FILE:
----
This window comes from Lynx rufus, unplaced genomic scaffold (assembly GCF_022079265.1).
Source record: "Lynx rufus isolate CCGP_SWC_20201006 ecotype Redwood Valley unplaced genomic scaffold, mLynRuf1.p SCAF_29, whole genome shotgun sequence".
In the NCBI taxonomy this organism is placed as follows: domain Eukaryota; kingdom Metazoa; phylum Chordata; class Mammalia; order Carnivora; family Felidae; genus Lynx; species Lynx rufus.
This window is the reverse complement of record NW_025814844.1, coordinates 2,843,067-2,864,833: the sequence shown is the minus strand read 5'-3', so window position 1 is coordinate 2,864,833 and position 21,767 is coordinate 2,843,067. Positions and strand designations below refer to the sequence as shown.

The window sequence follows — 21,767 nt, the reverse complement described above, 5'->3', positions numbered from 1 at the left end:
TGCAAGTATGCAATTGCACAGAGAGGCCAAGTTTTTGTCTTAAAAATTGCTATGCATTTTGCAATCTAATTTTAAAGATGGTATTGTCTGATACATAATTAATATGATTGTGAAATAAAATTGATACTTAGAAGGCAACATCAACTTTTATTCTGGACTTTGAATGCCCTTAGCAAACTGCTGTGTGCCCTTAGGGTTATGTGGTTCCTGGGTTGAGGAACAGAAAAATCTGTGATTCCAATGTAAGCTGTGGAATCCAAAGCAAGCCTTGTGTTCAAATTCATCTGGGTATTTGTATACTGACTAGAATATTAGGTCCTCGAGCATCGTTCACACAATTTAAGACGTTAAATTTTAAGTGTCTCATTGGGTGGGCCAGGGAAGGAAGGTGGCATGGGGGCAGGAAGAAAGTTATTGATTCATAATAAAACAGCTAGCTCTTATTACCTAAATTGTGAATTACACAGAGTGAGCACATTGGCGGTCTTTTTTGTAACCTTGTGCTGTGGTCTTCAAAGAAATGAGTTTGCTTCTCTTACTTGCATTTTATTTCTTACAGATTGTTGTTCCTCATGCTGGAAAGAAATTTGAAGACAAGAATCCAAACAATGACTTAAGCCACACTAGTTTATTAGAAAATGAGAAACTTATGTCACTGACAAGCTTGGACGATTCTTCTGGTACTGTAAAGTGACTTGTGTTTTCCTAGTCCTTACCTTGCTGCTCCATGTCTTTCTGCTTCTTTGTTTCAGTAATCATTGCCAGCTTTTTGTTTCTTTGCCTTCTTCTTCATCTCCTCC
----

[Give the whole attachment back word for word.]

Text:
This window comes from Lynx rufus, unplaced genomic scaffold (assembly GCF_022079265.1).
Source record: "Lynx rufus isolate CCGP_SWC_20201006 ecotype Redwood Valley unplaced genomic scaffold, mLynRuf1.p SCAF_29, whole genome shotgun sequence".
In the NCBI taxonomy this organism is placed as follows: domain Eukaryota; kingdom Metazoa; phylum Chordata; class Mammalia; order Carnivora; family Felidae; genus Lynx; species Lynx rufus.
This window is the reverse complement of record NW_025814844.1, coordinates 2,843,067-2,864,833: the sequence shown is the minus strand read 5'-3', so window position 1 is coordinate 2,864,833 and position 21,767 is coordinate 2,843,067. Positions and strand designations below refer to the sequence as shown.

The window sequence follows — 21,767 nt, the reverse complement described above, 5'->3', positions numbered from 1 at the left end:
TGCAAGTATGCAATTGCACAGAGAGGCCAAGTTTTTGTCTTAAAAATTGCTATGCATTTTGCAATCTAATTTTAAAGATGGTATTGTCTGATACATAATTAATATGATTGTGAAATAAAATTGATACTTAGAAGGCAACATCAACTTTTATTCTGGACTTTGAATGCCCTTAGCAAACTGCTGTGTGCCCTTAGGGTTATGTGGTTCCTGGGTTGAGGAACAGAAAAATCTGTGATTCCAATGTAAGCTGTGGAATCCAAAGCAAGCCTTGTGTTCAAATTCATCTGGGTATTTGTATACTGACTAGAATATTAGGTCCTCGAGCATCGTTCACACAATTTAAGACGTTAAATTTTAAGTGTCTCATTGGGTGGGCCAGGGAAGGAAGGTGGCATGGGGGCAGGAAGAAAGTTATTGATTCATAATAAAACAGCTAGCTCTTATTACCTAAATTGTGAATTACACAGAGTGAGCACATTGGCGGTCTTTTTTGTAACCTTGTGCTGTGGTCTTCAAAGAAATGAGTTTGCTTCTCTTACTTGCATTTTATTTCTTACAGATTGTTGTTCCTCATGCTGGAAAGAAATTTGAAGACAAGAATCCAAACAATGACTTAAGCCACACTAGTTTATTAGAAAATGAGAAACTTATGTCACTGACAAGCTTGGACGATTCTTCTGGTACTGTAAAGTGACTTGTGTTTTCCTAGTCCTTACCTTGCTGCTCCATGTCTTTCTGCTTCTTTGTTTCAGTAATCATTGCCAGCTTTTTGTTTCTTTGCCTTCTTCTTCATCTCCTCC